(CBS/AP) The founder and spiritual figurehead for al Qaeda, Osama bin Laden, is dead.
President Barack Obama said in an address from the White House that a small team of Americans carried out the operation to kill bin Laden in Pakistan, and that cooperation from Pakistani authorities was crucial.
"Shortly after taking office, I directed Leon Panetta, the director of the CIA, to make the killing or capture of bin Laden the top priority of our war against al Qaeda," Mr. Obama said. "Tonight, we can say to those who have lost loved ones to al Qaeda's terror, justice has been done."
Mr. Obama chaired no fewer than five National Security Council meetings meeting on the pursuit of bin Laden, CBS News has learned, and gave the order to plan an attack on his suspected compound on the morning of April 29. He gave final order for the attack Sunday morning, which he described in his speech as resulting in a "firefight" in which no U.S. personnel were harmed.
U.S. officials said the helicopter raid in Pakistan was carried out by CIA paramilitaries together with the elite Navy SEAL Team Six. The U.S. team took custody of bin Laden's remains, which American officials said were being handled in accordance with Islamic tradition.
One U.S. official said inside information was key to the successful operation. Detainees and cooperation from foreign authorities were crucial in providing information that led to his capture.
The CIA has for decades tried to gain the confidence of people close to the al Qaeda boss. Terror detainees "flagged to us people who were providing direct support" to bin Laden. A lone courier in particular, an associate of other senior al Qaeda members, proved crucial in the end.
CBS News was told that the courier was "trusted" by bin Laden. "We identified areas where this courier and his brother operated, but they had extensive operational security," said the official -- and those elaborate security procedures made the U.S. even more suspicious of whom they were catering to.
In August, 2010, intelligence officials found what they suspected to be bin Laden's residence in Abbotabad, Pakistan, an affluent area with lots of retired military. The compound was surrounded by an 8-foot wall with barbed wire. There were extra walls inside and 2 security gates. Also telling was that they burned trash, unlike their neighbors. There was a terrace on the 3rd floor with a 7-foot privacy wall. It was a million-dollar home with no telephone or internet connections, custom built to hide someone of significance. Another major indicator was that a family lived there, one whose size and make up was same as bin Ladens.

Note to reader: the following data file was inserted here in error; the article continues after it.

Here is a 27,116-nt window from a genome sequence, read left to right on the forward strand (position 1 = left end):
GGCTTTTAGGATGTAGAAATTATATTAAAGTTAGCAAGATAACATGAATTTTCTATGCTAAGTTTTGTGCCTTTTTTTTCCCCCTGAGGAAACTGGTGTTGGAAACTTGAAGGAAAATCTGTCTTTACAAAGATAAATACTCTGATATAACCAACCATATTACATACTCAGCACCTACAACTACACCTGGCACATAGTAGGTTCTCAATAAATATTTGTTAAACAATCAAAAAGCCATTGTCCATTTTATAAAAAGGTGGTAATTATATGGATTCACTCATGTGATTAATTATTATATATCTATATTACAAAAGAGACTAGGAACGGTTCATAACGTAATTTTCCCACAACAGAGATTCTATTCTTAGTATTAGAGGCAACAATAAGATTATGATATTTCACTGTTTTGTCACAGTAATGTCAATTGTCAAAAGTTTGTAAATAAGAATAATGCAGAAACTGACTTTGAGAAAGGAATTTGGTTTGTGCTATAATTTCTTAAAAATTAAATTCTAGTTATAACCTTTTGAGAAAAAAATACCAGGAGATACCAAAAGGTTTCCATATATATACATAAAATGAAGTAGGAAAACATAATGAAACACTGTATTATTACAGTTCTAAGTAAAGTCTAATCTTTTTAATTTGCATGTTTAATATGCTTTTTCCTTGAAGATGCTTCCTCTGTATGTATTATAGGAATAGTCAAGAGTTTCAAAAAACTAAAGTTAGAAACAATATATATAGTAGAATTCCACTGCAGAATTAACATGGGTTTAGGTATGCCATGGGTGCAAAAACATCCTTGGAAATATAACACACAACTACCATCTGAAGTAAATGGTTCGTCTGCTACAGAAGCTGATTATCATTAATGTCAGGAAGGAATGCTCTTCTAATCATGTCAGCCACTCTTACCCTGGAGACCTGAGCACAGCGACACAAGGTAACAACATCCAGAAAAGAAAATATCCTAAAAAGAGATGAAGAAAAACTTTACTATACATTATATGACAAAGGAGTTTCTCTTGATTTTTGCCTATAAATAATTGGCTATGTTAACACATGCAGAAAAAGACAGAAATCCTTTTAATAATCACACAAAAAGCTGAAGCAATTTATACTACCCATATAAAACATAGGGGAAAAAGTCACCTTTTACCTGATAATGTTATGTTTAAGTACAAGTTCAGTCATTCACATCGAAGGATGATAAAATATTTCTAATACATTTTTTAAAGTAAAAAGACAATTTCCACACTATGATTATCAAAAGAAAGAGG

Bin Laden's capture sent crowds outside of the White House, in Times Square and at West Point into spontaneous celebrations.
The long-lost terrorist mastermind had eluded an aggressive hunt by U.S. authorities for nearly ten years since the attacks on the World Trade Center in New York and the Pentagon in Washington, D.C. on Sept. 11, 2001.
CBS News correspondent Lara Logan reports that human intelligence was vital in killing bin Laden, which is an important boost to the image of U.S. international intelligence gathering, because it says that no enemy is safe anywhere.
Bin Laden's death is a major accomplishment for Mr. Obama and his national security team, as the administrations of both presidents Bill Clinton and George W. Bush hunted the Saudi-born terrorist.
In a statement late Sunday, former President Bush said: "This momentous achievement marks a victory for America, for people who seek peace around the world, and for all those who lost loved ones on September 11, 2001. The fight against terror goes on, but tonight America has sent an unmistakable message: No matter how long it takes, justice will be done."
Moments after Obama spoke, the State Department put U.S. embassies on alert and warned of the heightened possibility for anti-American violence. In a worldwide travel alert, the department said there was an "enhanced potential for anti-American violence given recent counterterrorism activity in Pakistan."
Security at "strategic places in Pakistan has been beefed up as a precaution against any retaliation to news of Osama bin Laden's death", a senior Pakistani security official told CBS News early on Monday. "If he (bin Laden) is really dead, there will be attempts to seek revenge," said the official who spoke to CBS News on condition of anonymity.
Officials also said they believe the death puts bin Laden's al Qaeda on a path of decline that will be difficult to reverse, but there was no word on the whereabouts of bin Laden's second-in-command, Ayman al-Zawahri.
The stunning end to the world's most widely-watched manhunt came just months before the 10th anniversary of the Sept. 11 attacks on the World Trade Centers and Pentagon, orchestrated by al Qaeda, that killed nearly 3,000 people.
The attacks a decade ago seemed to come out of nowhere, even though al Qaeda had previously struck American targets overseas.
The terrorists hijacked planes, flew one of them into one of Manhattan's Twin Towers -- and, moments later, into the other one. Both buildings collapsed, trapping thousands inside and also claiming the lives of firefighters and others who had rushed to help them.
A third plane slammed into the Pentagon, defacing the symbol of America's military night. Officials have speculated that the fourth plane had been heading for the U.S. Capitol or perhaps even the White House when it crashed in Pennsylvania.
The attacks set off a chain of events that led the United States into wars in Afghanistan, and then Iraq, and America's entire intelligence apparatus was overhauled to counter the threat of more terror attacks at home.
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